Trials Rising (Switch) Review
Ah Trials. An interactive experience to discover what level of anger management you need. Don’t get me wrong, it’s always incredibly fun, but part of the Trials charm is screaming “what is my bike doing” or mashing that reset button after you just can’t seem to make a certain jump. It’s a momentum based platforming game that really leans on the idea of personal improvement to get that satisfaction, and I’m happy to report it’s still very much the case here in Trials Rising.
I’m somewhere in the middle of Trials experience. I’ve played a fair bit back on the 360 and a little bit of Trials of the Blood Dragon, so I know the basics, but I am by no means an expert. So I was really happy to be greeted by a tutorial to refresh on those basics, as well as learn new techniques in the University of Trials. And while it gets the job done, the finicky button presses needed to master the moves are explained and shown in vaguer terms than I’d like. But at the same time, it’s cool seeing FatShady run the school, bringing some authentic Aussie influence into the mix.
Once you get into the swing of things, you’ll open up the world map (literally *the world*) and start unlocking new levels. And while the basic, get the best time style of gameplay is there, you’ll also start unlocking new sponsors that allow you to redo the level with a new challenge (called contracts). Each sponsor has a theme, including beating ghosts, performing a certain number of tricks, or clearing a stage with the push bike. While I’m usually iffy on reusing stages in games, the nature of Trials is getting better through practice, and these contracts are a great way of displaying to yourself your own progress and understanding of the course.
But the world map actually does offer variety in environments and courses, with just about every course introducing a specific gimmick. They’re actually introduced in a very platformer tropey way, with a basic example at the start, leading all the way to some typically ridiculous display by the end. Being launched all around the level, having buildings collapse around you, or literally jumping out a cargo plane; there’s usually always something to surprise you on your first try.
And while you will unlock different leagues in a set order, each league will plop a dozen or so different courses on you at once. You can get a rough idea of difficulty, but I found in my playthrough, the difficulty spiked and dropped almost arbitrarily. It makes it a bit hard, as you may find yourself stuck on one course for a good half an hour, and another may give you a clear first try. I’m more of a fan of a consistent difficulty ramp, but some may enjoy the curve balls the game throws at you.
On top of all the gameplay focused content, there’s also a wild assortment of customisation for your rider and bikes, to an actual ludicrous degree. There’s hundreds (maybe thousands) of stickers that can be applied to just about every different cosmetic item in the game, even if it really shouldn’t be. I feel like it really is to the point where it’s more than is actually needed, but the game isn’t all that stingy with items, loot boxes and currency to stock up on what you want.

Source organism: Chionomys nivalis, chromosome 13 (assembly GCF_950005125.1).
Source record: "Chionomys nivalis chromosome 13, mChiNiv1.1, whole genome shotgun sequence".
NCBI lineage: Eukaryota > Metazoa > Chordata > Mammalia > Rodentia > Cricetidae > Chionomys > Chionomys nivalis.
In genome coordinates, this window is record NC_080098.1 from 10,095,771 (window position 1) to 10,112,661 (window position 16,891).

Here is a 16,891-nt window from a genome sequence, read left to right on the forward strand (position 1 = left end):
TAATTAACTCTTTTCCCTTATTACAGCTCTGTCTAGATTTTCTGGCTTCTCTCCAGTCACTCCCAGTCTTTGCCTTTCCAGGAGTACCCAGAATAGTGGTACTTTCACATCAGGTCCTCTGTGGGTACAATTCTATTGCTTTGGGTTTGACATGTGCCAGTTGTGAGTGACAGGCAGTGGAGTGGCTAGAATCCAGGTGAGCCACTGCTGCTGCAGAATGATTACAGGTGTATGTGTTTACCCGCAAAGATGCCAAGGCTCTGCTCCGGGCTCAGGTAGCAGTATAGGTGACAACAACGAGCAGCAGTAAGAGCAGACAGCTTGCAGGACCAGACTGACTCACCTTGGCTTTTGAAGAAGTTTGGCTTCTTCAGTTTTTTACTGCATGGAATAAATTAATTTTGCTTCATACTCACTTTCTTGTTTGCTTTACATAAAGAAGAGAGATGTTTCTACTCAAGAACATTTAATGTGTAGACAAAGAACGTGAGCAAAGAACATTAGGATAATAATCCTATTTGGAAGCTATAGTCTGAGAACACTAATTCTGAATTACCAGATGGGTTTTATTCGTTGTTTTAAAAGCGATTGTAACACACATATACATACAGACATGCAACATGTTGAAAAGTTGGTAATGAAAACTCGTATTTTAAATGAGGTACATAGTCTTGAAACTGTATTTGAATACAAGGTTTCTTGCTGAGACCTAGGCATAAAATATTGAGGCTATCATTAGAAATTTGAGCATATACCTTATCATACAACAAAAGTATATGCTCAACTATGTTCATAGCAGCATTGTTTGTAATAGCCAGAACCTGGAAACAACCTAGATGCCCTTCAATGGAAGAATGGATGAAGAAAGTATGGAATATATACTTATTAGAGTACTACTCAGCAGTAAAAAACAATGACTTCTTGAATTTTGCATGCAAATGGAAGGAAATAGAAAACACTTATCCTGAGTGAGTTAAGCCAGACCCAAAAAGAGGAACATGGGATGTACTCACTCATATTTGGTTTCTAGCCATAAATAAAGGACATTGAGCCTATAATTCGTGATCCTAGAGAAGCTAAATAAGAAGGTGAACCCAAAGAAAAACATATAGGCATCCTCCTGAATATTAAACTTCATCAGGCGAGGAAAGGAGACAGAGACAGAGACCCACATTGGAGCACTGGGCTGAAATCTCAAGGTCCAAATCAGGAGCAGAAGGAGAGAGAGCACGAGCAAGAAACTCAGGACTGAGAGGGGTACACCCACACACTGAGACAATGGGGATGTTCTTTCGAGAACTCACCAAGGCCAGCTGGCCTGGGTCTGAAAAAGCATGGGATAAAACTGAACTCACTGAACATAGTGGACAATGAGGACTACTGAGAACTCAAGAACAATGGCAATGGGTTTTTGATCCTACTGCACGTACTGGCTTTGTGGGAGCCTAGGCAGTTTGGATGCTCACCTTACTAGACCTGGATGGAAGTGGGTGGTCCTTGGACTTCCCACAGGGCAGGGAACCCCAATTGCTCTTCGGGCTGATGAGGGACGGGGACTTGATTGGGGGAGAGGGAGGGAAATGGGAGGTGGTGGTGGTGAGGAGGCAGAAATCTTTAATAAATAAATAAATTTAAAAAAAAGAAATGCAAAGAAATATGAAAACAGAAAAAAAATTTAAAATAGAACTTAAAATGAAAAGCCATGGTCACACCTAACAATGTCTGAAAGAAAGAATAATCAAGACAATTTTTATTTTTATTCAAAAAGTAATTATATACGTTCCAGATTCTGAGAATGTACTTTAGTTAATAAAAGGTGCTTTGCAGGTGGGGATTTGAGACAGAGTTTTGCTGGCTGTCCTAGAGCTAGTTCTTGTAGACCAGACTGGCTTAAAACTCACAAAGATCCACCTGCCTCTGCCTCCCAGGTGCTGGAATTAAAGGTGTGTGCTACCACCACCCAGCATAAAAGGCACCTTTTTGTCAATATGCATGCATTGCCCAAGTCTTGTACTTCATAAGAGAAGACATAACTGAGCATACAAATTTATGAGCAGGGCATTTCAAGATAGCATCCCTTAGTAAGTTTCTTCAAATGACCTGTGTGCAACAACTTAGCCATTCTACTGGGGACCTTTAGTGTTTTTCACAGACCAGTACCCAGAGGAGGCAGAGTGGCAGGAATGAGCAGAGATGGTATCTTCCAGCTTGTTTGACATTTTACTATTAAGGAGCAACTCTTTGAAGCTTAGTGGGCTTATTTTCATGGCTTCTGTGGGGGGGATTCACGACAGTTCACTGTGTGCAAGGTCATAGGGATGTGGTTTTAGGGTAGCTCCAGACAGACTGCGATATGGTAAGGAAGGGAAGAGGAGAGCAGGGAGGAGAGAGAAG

Being able to play Trials on the go is also a plus, with the game running incredibly well in handheld mode, with snappy load times and no real hiccups that I could detect. The main graphical drawback I’ve found, is the texture quality seems to be quite blurry in both docked and handheld, but I know I’d much prefer a smooth experience over a graphically intense one. Especially because Trials has a lot of resets, so that snappy performance gets you right back in.
The one feature I wouldn’t have expected on Switch actually delivers, with the incredibly detailed track editor being included. It’s really, *really* in depth, with so, so many options that I didn’t really know where to start. You can change the environment, build just about anything out of seemingly hundreds of props and elements, and even set different tracks within the one course for different difficulties. It’s mostly beyond me, but the fact it’s here means anyone with a creative mind and a busy lifestyle can build some amazing things on the go.
And at last, the few niggly parts of the game that I’m hoping can be improved, but aren’t deal breakers. The online functionality seems very finicky, with a lot of features disabled if the Switch goes into sleep mode, requiring a manual reconnect. You’ll need that connection to load in other user’s ghosts into your game, and to open loot boxes. There’s an online multiplayer, but I couldn’t see a way to play with friends outside of directly challenging their ghost- which is much more passive than sharing an arena. There is a party mode for local multiplayer, though, as well as the “Tandem” bike that allows a second play to help (or hinder) bike control. Video capture is also disabled by default, with the option to turn it on disabling the music in the game.
Trials Rising is a great case of “if it ain’t broke, don’t fix it”. It’s classic Trials, the game plays much in the same way as you’re used to. The interesting thing is how they keep you coming back with user created levels, contracts, challenges and dare I say, even the cosmetics. It’s a game with so much personality, that lets everyone also inject their own into it. I’m looking forward to what the future packs bring to the game, but this is an incredibly strong foundation to build upon already.
+ Trials is still the perfect blend of frustration and fun
+ Tons of content to keep coming back to
+ Very, very customisable
-Can’t play with friends online
- Temperamental online in general
- Almost too many customisation options